Review: The Cellar

I received this book for free from NetGalley in exchange for an honest review. This does not affect my opinion of the book or the content of my review.

Review: The CellarThe Cellar by A.J. Whitten
Published by Houghton Mifflin Books for Children on May 2, 2011
Genres: Horror, Paranormal, Retelling, Romance
Pages: 288
Format: eARC
Source: NetGalley

Meredith Willis is suspicious of Adrien, the new guy next door. When she dares to sneak a look into the windows of his house, she sees something in the cellar that makes her believe that Adrien might be more than just a creep—he may be an actual monster. But her sister, Heather, doesn’t share Meredith’s repulsion. Heather believes Adrien is the only guy who really understands her. In fact, she may be falling in love with him. When Adrien and Heather are cast as the leads in the school production of Romeo and Juliet, to Heather, it feels like fate. To Meredith, it feels like a bad omen. But if she tries to tear the couple apart, she could end up in the last place she’d ever want to be: the cellar. Can Meredith convince her sister that she’s dating the living dead before it’s too late for both of them?

The reason I wanted to read The Cellar was because it advertised itself as Romeo and Juliet with zombies, only not in a Quirk classics way. That sounded like it could be hilarious. It wasn’t for an assortment of reasons. 1: It took itself way too seriously. 2: Having the school do a modern version of Romeo and Juliet does not make this a modernization of said play; the story has to back it up. 3: These zombies are totally not following the rules and are, perhaps, other fantastical creatures. All in all, some seriously false advertising. Now I will expand on these points.

The Cellar is supposed to be a horror, sweet romance and tragic romance all in one. Whitten wants you to go ‘Ack!,’ ‘awww’ and ‘boohoo.’ I did none of these things. There were no joke attempts. How can you have the premise of Romeo and Juliet + zombies and not think it should be hysterical, especially if you’re completely changing the plot until its unrecognizable as the original play anyway? I think part of why Whitten (another mother/daughter writing team) wrote this book was because they thought it would be awesome to write a story about a sexy zombie. Here is an excerpt of Adrien (totally a zombie) meeting Heather for the first time:

“‘You look lost,’ a deep voice said from behind her. ‘Like me.’
Heather turned, about to blast whoever was bothering her this time. She stopped. Stared.
At the very guy who has moved in next door to her. From far away this morning, she hadn’t seen any details, but now—
Oh, now she did.
Up close, he was…gorgeous. Dark hair, a bit long in the back, just enough to curl over his collar, long dark jeans, a black suit jacket, something no other guy would have dared to wear, very A&F-ish, over a white T, untucked. He wore sunglasses—not Ray-Bans, but something very similar and very…mysterious. They reflected back her face, the shock in her eyes.” (9)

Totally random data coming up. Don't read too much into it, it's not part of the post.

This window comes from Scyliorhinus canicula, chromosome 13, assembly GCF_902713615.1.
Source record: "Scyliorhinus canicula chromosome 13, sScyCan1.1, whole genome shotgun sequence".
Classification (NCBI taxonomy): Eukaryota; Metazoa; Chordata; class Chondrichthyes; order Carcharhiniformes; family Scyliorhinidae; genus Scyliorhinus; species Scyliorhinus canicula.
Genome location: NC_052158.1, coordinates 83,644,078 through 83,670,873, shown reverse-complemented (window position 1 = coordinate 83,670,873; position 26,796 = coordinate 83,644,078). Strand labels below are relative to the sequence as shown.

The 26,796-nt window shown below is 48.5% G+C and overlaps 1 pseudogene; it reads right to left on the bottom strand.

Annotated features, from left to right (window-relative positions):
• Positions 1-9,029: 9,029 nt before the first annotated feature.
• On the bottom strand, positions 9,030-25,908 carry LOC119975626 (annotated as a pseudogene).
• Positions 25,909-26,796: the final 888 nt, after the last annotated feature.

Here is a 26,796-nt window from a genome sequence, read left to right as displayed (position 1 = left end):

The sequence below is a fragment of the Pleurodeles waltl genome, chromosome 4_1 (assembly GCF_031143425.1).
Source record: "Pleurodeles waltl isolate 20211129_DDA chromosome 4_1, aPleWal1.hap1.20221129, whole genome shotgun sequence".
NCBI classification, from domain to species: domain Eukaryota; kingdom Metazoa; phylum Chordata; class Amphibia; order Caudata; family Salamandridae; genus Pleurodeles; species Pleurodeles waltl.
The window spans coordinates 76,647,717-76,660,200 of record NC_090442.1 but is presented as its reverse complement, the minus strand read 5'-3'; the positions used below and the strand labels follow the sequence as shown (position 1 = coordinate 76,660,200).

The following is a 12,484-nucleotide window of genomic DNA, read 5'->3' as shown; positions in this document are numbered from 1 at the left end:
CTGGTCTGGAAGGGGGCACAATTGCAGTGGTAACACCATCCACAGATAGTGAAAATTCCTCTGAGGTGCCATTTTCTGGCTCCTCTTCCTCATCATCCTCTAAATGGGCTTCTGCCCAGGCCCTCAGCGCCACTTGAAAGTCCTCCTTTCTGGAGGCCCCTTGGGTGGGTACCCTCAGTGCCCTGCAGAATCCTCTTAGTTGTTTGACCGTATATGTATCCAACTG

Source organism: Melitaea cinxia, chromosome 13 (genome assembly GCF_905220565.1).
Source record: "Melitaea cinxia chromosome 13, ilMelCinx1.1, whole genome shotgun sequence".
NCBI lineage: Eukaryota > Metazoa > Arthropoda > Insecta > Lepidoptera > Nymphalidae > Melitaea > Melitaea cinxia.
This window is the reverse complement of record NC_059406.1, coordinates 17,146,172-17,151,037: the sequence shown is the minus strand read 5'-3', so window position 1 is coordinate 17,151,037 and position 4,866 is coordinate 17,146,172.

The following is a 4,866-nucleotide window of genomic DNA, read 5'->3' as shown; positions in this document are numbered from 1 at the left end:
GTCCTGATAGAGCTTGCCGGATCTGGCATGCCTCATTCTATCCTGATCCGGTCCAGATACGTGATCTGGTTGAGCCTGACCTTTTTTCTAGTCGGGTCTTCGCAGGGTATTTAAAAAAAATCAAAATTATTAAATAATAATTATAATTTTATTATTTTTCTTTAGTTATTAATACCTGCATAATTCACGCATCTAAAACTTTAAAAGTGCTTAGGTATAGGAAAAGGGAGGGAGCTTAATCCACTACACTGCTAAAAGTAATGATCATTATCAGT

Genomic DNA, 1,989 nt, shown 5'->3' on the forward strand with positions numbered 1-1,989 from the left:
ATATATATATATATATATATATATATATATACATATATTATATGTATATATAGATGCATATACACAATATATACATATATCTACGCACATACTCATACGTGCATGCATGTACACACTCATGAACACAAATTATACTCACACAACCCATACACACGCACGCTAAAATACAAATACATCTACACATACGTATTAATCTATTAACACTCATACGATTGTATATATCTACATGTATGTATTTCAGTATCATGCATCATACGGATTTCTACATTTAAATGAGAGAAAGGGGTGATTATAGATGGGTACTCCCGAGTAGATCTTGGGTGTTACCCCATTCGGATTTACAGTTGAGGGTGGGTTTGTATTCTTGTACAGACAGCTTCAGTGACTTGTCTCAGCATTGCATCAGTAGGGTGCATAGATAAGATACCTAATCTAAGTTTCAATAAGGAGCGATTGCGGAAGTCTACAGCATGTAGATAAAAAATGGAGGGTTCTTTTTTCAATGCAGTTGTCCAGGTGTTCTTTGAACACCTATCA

Holy misuse of punctuation, Batman! These ladies are definitely from the Twilight/Lisa McMann school of writing. Also, is this guy supposed to sound like a stud? Because what he sounds like is a pompous asshat.

In this book, the school is performing Romeo and Juliet. Conveniently, Heather is Juliet and Adrien is Romeo. Because of this, they decide that they are exactly like the bard’s star-crossed lovers, especially since her family is against them. Oh noes! Only not really, because of everyone but Meredith ends up supporting them. Mostly its just Heather thinks everyone wants to keep her from happiness. The frame of the story doesn’t fit at all, nor does the fact that they don’t both die. Fail.

Most disconcerting perhaps were the ‘zombies.’ Adrien and his ‘mother’ Marie are obviously something else altogether. Marie has to get herself a new skin with magic and soul-sucking every so often. So, basically, she’s a witch from Stardust. Adrien apparently looks perfect and doesn’t smell like decay; the only sign that he’s not human are the worms in his eyes. Umm, what? For some reason, he really reminded me most of the Oogie Boogie man, thus the song. I think it was the way he commanded legions of creepy crawlies and the way he criticized all of his enemies/prey. Even the regular zombies did not necessarily act like zombies are supposed to. One of them was able to focus on more than commands from its maker or its hunger. Weird and out of character for how the others were. It was a necessary plot point, but I’m not buying it.

So yeah, I kind of hated it. However, fans of books like Cryer’s Cross, another incomprehensible horror fantasy, will probably enjoy this.

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